Lt. Gov. Duffy in Rochester to pitch "tax-free" zones around SUNY campuses

Posted at: 05/23/2013 12:55 PM | Updated at: 05/23/2013 8:46 PM
By: Berkeley Brean |

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Lieutenant Governor Bob Duffy gets honest when News10NBC asks him tough, direct questions about those new tax free zones.

The state is offering 100% tax free zones around all SUNY campuses. That means zero state taxes for the businesses, their owners and their employees for 10 years.

Lieutenant Governor Bob Duffy said they are officials from places like New Jersey, Pennsylvania and Michigan in the state right now trying to lure businesses out of New York.

But what about the people and businesses who pay their state taxes right now? Is it fair to them?

Bob Duffy had a friendly audience to pitch the tax free zone idea, college presidents and people whose job it is to bring jobs here. But then he had to take News10NBC's questions.

News10NBC's Berkeley Brean said, “How is that fair to business and people who pay taxes right now?”

Lt. Gov. Robert Duffy said, “That's a question that came up since it was announced yesterday. It is a very fair question. I will admit there is going to be a disparity between existing businesses who are paying taxes and new businesses coming who will be on these campuses and who will not. I acknowledge that up front. It's a fair question. Fair issue.”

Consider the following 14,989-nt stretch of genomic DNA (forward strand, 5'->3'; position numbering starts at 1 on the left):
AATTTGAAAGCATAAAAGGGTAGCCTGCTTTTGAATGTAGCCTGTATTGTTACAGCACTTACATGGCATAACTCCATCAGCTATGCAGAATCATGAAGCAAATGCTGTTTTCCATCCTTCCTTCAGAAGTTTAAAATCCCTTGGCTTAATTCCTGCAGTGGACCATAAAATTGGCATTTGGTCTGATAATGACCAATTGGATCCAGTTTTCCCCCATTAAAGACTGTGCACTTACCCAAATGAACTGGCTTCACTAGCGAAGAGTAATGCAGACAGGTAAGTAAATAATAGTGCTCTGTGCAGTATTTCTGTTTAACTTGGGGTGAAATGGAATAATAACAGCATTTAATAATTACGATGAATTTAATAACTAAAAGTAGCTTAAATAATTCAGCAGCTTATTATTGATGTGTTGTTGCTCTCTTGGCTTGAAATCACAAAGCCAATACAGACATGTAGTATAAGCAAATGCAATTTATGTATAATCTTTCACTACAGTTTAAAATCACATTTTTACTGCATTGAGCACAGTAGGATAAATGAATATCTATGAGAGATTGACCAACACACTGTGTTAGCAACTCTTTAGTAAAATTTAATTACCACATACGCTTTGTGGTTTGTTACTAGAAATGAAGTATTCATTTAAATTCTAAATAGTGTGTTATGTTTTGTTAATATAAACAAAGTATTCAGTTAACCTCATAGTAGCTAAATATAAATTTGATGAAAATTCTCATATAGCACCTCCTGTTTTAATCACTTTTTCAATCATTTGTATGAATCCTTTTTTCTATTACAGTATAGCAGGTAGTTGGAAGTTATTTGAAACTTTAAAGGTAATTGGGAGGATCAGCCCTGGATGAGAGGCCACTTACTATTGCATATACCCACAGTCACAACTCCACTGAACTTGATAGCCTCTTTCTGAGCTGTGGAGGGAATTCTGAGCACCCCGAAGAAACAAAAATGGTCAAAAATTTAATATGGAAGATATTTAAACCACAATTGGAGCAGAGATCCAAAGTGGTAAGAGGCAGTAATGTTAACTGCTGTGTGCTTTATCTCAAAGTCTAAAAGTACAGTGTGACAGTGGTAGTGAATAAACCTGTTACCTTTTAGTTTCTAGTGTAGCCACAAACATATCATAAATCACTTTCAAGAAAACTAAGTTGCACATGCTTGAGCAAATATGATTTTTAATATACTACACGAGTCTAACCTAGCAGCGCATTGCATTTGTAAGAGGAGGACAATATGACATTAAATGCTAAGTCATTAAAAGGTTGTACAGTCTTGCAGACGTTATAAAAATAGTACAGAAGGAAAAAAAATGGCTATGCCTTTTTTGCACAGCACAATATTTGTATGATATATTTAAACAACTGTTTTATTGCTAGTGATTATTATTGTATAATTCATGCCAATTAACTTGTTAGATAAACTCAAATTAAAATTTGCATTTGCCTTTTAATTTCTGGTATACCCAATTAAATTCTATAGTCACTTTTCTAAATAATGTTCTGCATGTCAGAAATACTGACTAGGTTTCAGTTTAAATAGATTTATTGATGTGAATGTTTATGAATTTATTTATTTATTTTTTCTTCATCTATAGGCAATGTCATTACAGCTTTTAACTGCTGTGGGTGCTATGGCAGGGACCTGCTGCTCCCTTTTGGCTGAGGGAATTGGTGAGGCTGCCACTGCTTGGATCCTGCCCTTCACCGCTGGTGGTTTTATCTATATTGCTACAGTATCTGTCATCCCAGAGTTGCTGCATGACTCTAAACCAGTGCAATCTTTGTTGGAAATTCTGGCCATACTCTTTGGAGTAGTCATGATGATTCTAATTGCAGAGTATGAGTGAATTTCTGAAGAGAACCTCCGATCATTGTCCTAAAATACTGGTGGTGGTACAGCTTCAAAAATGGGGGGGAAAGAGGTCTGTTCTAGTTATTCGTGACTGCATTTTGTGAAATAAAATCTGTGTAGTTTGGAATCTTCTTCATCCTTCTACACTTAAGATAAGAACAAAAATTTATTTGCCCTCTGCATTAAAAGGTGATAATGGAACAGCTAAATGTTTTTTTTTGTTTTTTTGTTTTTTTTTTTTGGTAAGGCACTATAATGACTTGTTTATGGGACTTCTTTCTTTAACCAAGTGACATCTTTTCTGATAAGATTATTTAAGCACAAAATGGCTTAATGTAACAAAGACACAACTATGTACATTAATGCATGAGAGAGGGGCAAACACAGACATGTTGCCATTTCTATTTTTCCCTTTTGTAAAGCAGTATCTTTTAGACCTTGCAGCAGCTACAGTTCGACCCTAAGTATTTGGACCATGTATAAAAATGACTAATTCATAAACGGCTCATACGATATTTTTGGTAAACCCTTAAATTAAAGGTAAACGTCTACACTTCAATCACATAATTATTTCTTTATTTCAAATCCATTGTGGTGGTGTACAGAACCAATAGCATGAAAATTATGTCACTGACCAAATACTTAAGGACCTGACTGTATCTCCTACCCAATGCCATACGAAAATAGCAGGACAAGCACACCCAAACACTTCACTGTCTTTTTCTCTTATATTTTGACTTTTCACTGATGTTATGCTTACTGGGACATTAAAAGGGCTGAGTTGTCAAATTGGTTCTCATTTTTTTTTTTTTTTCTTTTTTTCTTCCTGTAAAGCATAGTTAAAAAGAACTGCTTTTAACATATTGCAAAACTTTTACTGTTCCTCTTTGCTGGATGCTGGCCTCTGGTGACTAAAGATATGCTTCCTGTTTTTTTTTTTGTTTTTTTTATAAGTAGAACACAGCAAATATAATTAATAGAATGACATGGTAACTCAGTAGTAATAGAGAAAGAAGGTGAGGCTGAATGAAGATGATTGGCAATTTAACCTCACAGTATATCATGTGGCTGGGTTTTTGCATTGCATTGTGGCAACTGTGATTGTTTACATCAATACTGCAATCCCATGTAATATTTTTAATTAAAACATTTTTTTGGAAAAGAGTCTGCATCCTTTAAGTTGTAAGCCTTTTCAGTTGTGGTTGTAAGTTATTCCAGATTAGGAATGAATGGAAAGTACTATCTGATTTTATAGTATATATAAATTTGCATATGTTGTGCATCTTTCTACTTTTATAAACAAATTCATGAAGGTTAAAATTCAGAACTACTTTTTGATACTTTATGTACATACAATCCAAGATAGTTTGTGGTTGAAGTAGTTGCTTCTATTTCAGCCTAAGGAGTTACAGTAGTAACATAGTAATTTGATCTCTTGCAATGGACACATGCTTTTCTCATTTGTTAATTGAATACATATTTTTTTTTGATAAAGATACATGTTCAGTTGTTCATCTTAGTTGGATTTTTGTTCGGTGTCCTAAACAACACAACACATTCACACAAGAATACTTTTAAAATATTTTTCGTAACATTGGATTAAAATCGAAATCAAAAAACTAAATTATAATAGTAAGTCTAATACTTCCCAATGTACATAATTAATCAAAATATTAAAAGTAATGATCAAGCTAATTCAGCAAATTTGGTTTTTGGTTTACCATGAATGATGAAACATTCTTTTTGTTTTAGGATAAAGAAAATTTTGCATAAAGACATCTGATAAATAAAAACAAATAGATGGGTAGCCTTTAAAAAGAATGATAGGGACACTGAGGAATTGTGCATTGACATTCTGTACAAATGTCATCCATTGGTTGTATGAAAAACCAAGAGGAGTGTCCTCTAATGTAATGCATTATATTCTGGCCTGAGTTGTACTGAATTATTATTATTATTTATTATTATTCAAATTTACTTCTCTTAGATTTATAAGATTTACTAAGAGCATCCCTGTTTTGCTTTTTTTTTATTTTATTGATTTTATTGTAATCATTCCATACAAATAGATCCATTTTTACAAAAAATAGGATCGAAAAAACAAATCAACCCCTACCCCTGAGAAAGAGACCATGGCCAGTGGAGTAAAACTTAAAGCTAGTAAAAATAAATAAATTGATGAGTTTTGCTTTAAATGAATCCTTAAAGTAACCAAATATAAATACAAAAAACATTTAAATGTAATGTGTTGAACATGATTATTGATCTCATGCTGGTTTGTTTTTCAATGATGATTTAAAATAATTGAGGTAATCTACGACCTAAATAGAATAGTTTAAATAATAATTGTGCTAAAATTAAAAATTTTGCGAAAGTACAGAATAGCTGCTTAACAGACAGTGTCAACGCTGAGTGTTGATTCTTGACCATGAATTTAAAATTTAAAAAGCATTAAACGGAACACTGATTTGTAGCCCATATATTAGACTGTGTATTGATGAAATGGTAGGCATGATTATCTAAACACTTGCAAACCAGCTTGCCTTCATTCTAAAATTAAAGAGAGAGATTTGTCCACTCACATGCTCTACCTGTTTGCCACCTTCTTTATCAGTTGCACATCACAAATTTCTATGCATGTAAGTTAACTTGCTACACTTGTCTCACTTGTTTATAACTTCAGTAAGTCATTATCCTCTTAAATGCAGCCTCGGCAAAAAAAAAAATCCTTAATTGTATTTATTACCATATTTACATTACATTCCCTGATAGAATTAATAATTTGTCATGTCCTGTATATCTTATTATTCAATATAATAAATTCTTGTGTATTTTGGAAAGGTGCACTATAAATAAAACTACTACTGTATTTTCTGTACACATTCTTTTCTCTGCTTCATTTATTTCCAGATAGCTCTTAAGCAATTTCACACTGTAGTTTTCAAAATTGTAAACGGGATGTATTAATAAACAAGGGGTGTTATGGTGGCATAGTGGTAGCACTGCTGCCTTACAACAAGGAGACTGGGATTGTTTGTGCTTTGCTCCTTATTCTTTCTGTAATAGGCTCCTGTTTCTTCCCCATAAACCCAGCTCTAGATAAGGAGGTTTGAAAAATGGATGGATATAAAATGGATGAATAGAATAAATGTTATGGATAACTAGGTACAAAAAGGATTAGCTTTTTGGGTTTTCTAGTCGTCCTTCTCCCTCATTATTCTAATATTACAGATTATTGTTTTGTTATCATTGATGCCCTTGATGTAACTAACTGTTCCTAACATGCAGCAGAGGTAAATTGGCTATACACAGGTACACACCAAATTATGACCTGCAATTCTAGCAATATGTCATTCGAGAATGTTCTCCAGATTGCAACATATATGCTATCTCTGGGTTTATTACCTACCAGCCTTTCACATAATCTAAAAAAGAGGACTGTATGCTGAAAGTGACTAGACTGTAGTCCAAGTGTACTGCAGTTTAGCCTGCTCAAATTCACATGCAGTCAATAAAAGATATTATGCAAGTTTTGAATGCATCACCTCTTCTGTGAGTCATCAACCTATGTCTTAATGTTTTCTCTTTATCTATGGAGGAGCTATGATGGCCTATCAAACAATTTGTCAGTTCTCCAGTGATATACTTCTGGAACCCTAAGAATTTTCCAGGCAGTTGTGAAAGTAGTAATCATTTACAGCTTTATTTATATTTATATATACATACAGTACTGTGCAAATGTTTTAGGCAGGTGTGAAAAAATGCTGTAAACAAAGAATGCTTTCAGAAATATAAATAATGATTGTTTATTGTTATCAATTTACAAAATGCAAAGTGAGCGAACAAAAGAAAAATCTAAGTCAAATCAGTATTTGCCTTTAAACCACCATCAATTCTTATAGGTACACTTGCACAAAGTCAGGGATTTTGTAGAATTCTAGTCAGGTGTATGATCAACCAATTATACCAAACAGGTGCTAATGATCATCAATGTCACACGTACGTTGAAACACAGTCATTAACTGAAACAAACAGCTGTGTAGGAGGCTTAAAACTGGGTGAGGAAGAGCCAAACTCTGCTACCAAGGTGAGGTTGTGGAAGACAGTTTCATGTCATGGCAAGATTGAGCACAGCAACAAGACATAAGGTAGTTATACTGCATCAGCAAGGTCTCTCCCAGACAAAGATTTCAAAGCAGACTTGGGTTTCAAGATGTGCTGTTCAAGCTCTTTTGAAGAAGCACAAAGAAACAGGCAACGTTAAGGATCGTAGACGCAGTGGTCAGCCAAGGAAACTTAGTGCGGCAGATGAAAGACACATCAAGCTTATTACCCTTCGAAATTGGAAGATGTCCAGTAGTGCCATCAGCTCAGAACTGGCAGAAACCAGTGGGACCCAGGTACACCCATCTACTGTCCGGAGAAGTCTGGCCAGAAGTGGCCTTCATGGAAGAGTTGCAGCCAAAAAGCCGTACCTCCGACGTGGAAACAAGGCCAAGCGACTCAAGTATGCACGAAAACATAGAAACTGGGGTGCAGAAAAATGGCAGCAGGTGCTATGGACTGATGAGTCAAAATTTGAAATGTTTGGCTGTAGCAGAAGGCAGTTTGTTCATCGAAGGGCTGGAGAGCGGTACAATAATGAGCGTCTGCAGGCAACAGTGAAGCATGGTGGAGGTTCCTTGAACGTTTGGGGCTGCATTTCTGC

Brean said, “Is it a fair idea?”

Duffy said, “Well what the governor is trying to do is create the energies around the state to bring businesses in, to open up these incubators in all the campuses.”

That includes the College at Brockport.

Dr. John Halstead, College at Brockport President, said, “Our students for internships, for jobs. We have 464 acres on our campus that's begging for this kind of economic development.”

When the state talks about tax free, it means no business or corporate taxes, no sales tax, no property tax, no franchise fee. And no state income tax for owners or employees.

Duffy said, “Going back to Berkeley's point, it is not going to please everybody. We understand that. But I do believe the positive impacts are going to far out weigh the negatives by a mile.”

Mixed reaction from people on the street. Assemblyman Bill Nojay likes the sales income tax break.

But overall thinks it's a PR thing. He says industrial development agenies like COMIDA are designed to give tax breaks.

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